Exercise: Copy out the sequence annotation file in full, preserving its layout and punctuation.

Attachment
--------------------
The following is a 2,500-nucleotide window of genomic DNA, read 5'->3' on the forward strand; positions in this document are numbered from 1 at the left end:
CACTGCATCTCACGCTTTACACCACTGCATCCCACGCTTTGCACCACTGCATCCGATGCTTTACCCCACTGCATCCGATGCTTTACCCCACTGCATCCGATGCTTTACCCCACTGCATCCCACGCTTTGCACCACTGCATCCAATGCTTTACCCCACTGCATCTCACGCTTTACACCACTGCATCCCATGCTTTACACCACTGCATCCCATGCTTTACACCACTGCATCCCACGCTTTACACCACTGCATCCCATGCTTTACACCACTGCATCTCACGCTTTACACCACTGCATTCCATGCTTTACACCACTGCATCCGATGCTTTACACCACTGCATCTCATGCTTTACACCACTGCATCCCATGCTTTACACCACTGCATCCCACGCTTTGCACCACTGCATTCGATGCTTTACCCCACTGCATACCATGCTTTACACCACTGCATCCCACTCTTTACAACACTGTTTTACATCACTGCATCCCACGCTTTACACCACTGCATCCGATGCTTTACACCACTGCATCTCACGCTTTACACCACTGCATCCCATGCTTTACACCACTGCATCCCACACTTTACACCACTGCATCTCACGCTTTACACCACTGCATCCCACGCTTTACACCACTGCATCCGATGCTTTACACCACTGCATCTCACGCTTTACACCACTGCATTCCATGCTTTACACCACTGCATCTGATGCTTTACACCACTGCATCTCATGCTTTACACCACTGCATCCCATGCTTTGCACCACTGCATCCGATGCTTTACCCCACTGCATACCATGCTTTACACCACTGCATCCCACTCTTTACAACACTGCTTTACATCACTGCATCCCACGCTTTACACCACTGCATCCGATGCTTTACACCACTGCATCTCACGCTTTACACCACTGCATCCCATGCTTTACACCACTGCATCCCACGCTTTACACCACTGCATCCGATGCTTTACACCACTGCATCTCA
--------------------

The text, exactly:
The following is a 2,500-nucleotide window of genomic DNA, read 5'->3' on the forward strand; positions in this document are numbered from 1 at the left end:
CACTGCATCTCACGCTTTACACCACTGCATCCCACGCTTTGCACCACTGCATCCGATGCTTTACCCCACTGCATCCGATGCTTTACCCCACTGCATCCGATGCTTTACCCCACTGCATCCCACGCTTTGCACCACTGCATCCAATGCTTTACCCCACTGCATCTCACGCTTTACACCACTGCATCCCATGCTTTACACCACTGCATCCCATGCTTTACACCACTGCATCCCACGCTTTACACCACTGCATCCCATGCTTTACACCACTGCATCTCACGCTTTACACCACTGCATTCCATGCTTTACACCACTGCATCCGATGCTTTACACCACTGCATCTCATGCTTTACACCACTGCATCCCATGCTTTACACCACTGCATCCCACGCTTTGCACCACTGCATTCGATGCTTTACCCCACTGCATACCATGCTTTACACCACTGCATCCCACTCTTTACAACACTGTTTTACATCACTGCATCCCACGCTTTACACCACTGCATCCGATGCTTTACACCACTGCATCTCACGCTTTACACCACTGCATCCCATGCTTTACACCACTGCATCCCACACTTTACACCACTGCATCTCACGCTTTACACCACTGCATCCCACGCTTTACACCACTGCATCCGATGCTTTACACCACTGCATCTCACGCTTTACACCACTGCATTCCATGCTTTACACCACTGCATCTGATGCTTTACACCACTGCATCTCATGCTTTACACCACTGCATCCCATGCTTTGCACCACTGCATCCGATGCTTTACCCCACTGCATACCATGCTTTACACCACTGCATCCCACTCTTTACAACACTGCTTTACATCACTGCATCCCACGCTTTACACCACTGCATCCGATGCTTTACACCACTGCATCTCACGCTTTACACCACTGCATCCCATGCTTTACACCACTGCATCCCACGCTTTACACCACTGCATCCGATGCTTTACACCACTGCATCTCA